2. SCENE II. The Duke of Gloster's House.
This they have promised,--to show your highness
A spirit rais'd from depth of underground,
That shall make answer to such questions
As by your Grace shall be propounded him.
It is enough; I'll think upon the questions.
When from Saint Alban's we do make return,
We'll see these things effected to the full.
Here, Hume, take this reward; make merry, man,
With thy confederates in this weighty cause.
Hume must make merry with the duchess' gold,
Marry, and shall. But, how now, Sir John Hume!
Seal up your lips, and give no words but mum;
The business asketh silent secrecy.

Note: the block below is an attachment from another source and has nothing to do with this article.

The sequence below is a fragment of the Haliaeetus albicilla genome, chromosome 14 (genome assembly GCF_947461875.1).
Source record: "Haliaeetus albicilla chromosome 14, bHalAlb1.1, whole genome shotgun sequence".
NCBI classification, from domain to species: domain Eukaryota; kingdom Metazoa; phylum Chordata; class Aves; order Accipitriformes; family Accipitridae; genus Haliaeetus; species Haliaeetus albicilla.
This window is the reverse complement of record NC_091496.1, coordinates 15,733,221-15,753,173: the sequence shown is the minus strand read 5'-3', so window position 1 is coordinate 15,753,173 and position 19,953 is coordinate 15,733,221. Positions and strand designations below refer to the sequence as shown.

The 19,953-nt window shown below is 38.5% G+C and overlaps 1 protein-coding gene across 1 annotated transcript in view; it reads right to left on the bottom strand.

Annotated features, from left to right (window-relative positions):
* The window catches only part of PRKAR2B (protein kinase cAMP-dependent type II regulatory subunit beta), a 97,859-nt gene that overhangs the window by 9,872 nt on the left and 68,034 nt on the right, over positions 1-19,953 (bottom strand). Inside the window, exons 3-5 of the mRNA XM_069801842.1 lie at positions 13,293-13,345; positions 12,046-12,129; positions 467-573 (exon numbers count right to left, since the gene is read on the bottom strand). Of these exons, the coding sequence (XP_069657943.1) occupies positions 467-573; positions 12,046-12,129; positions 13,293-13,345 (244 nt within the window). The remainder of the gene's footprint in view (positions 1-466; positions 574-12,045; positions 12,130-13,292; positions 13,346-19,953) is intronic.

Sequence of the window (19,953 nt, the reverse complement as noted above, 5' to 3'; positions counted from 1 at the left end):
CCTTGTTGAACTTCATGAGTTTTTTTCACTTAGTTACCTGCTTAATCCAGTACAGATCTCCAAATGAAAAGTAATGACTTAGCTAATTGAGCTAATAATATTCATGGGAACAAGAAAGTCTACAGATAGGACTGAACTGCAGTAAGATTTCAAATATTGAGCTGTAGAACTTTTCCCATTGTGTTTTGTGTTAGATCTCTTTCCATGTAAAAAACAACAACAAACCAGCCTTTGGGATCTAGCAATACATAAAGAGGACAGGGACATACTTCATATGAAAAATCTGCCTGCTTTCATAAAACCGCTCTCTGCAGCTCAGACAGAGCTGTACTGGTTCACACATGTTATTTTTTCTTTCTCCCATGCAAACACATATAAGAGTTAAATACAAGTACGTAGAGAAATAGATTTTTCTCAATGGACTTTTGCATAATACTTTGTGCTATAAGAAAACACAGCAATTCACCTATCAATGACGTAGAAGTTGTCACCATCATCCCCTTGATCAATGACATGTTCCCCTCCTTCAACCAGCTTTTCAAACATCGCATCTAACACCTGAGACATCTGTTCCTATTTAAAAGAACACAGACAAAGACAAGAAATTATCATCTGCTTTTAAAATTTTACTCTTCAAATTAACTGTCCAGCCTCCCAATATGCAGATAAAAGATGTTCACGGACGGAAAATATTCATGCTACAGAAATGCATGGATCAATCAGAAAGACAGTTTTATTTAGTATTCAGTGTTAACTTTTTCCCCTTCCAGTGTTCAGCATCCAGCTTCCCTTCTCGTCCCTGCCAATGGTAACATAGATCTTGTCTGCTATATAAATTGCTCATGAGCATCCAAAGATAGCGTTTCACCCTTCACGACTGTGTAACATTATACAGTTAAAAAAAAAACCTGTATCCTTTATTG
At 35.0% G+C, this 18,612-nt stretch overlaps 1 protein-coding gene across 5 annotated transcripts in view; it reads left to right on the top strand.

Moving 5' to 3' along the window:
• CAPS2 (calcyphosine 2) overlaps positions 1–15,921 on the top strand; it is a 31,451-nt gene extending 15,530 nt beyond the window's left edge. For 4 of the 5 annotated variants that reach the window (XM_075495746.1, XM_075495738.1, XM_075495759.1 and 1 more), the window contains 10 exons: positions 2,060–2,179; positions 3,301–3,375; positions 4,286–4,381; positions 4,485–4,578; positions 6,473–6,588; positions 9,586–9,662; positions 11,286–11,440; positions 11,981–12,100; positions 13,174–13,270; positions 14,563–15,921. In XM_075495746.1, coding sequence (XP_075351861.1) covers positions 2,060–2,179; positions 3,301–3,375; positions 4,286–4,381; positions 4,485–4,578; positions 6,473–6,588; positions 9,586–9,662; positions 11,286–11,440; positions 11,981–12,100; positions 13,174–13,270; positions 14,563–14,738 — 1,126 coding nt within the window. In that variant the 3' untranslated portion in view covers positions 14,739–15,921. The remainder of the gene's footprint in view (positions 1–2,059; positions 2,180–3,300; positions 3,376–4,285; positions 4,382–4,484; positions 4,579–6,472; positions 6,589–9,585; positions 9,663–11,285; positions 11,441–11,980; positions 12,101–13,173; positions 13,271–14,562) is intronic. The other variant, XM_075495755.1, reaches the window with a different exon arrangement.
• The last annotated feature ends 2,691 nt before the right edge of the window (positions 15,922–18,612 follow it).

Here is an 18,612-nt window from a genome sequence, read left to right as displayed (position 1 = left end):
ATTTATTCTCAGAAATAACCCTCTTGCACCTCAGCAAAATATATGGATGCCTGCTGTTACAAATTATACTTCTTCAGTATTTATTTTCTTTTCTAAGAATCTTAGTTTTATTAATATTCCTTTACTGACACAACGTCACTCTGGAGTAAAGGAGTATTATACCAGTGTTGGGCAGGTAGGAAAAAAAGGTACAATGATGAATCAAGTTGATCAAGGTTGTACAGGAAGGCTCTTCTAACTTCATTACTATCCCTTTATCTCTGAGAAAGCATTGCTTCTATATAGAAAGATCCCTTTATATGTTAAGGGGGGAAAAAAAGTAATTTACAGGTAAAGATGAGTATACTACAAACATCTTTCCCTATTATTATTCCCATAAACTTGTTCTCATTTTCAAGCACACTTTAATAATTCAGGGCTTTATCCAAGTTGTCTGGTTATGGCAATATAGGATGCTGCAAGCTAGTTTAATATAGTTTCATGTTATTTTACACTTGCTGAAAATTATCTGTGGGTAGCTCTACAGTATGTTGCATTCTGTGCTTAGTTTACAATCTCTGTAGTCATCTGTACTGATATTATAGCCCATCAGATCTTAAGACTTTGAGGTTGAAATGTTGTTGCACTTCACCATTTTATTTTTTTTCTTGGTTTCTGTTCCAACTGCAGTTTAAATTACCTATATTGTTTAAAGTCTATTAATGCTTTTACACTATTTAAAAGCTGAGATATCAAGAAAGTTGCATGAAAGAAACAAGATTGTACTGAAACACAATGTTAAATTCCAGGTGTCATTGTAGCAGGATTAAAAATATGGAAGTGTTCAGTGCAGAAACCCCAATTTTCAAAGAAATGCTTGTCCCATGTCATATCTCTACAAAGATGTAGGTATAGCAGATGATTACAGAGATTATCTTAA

Dame Eleanor gives gold to bring the witch;
Gold cannot come amiss, were she a devil.
Yet have I gold flies from another coast.
I dare not say, from the rich cardinal
And from the great and new-made Duke of Suffolk,
Yet I do find it so; for, to be plain,
They, knowing Dame Eleanor's aspiring humour,
Have hired me to undermine the duchess
And buzz these conjurations in her brain.
They say ' A crafty knave does need no broker;'
Yet am I Suffolk and the cardinal's broker.
Hume, if you take not heed, you shall go near
To call them both a pair of crafty knaves.
Well, so its stands; and thus, I fear, at last
Hume's knavery will be the duchess' wrack,
And her attainture will be Humphrey's fall.
Sort how it will, I shall have gold for all.